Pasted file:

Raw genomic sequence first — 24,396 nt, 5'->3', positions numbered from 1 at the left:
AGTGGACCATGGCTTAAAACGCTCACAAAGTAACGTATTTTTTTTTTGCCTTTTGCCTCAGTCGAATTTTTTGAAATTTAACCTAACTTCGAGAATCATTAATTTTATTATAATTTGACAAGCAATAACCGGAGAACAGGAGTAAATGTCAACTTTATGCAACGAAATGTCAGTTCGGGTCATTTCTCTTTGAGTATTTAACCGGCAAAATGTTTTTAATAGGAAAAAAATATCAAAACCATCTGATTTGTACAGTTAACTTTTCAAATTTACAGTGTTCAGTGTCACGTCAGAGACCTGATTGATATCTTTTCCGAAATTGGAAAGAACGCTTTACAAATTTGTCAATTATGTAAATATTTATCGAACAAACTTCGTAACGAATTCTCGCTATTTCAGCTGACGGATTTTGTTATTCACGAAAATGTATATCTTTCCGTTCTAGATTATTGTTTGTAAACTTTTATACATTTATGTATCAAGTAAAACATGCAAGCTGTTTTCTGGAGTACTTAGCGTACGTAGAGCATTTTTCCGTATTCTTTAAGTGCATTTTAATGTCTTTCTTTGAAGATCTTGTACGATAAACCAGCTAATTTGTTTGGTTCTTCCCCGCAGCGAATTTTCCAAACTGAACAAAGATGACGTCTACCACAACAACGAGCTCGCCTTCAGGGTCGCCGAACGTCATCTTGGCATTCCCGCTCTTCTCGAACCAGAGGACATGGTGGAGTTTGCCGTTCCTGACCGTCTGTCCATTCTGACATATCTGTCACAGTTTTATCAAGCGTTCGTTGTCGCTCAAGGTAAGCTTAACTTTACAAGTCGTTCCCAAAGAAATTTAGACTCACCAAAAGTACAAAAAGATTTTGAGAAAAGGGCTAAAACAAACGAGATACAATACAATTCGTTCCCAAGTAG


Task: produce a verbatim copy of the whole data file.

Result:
Raw genomic sequence first — 24,396 nt, 5'->3', positions numbered from 1 at the left:
AGTGGACCATGGCTTAAAACGCTCACAAAGTAACGTATTTTTTTTTTGCCTTTTGCCTCAGTCGAATTTTTTGAAATTTAACCTAACTTCGAGAATCATTAATTTTATTATAATTTGACAAGCAATAACCGGAGAACAGGAGTAAATGTCAACTTTATGCAACGAAATGTCAGTTCGGGTCATTTCTCTTTGAGTATTTAACCGGCAAAATGTTTTTAATAGGAAAAAAATATCAAAACCATCTGATTTGTACAGTTAACTTTTCAAATTTACAGTGTTCAGTGTCACGTCAGAGACCTGATTGATATCTTTTCCGAAATTGGAAAGAACGCTTTACAAATTTGTCAATTATGTAAATATTTATCGAACAAACTTCGTAACGAATTCTCGCTATTTCAGCTGACGGATTTTGTTATTCACGAAAATGTATATCTTTCCGTTCTAGATTATTGTTTGTAAACTTTTATACATTTATGTATCAAGTAAAACATGCAAGCTGTTTTCTGGAGTACTTAGCGTACGTAGAGCATTTTTCCGTATTCTTTAAGTGCATTTTAATGTCTTTCTTTGAAGATCTTGTACGATAAACCAGCTAATTTGTTTGGTTCTTCCCCGCAGCGAATTTTCCAAACTGAACAAAGATGACGTCTACCACAACAACGAGCTCGCCTTCAGGGTCGCCGAACGTCATCTTGGCATTCCCGCTCTTCTCGAACCAGAGGACATGGTGGAGTTTGCCGTTCCTGACCGTCTGTCCATTCTGACATATCTGTCACAGTTTTATCAAGCGTTCGTTGTCGCTCAAGGTAAGCTTAACTTTACAAGTCGTTCCCAAAGAAATTTAGACTCACCAAAAGTACAAAAAGATTTTGAGAAAAGGGCTAAAACAAACGAGATACAATACAATTCGTTCCCAAGTAG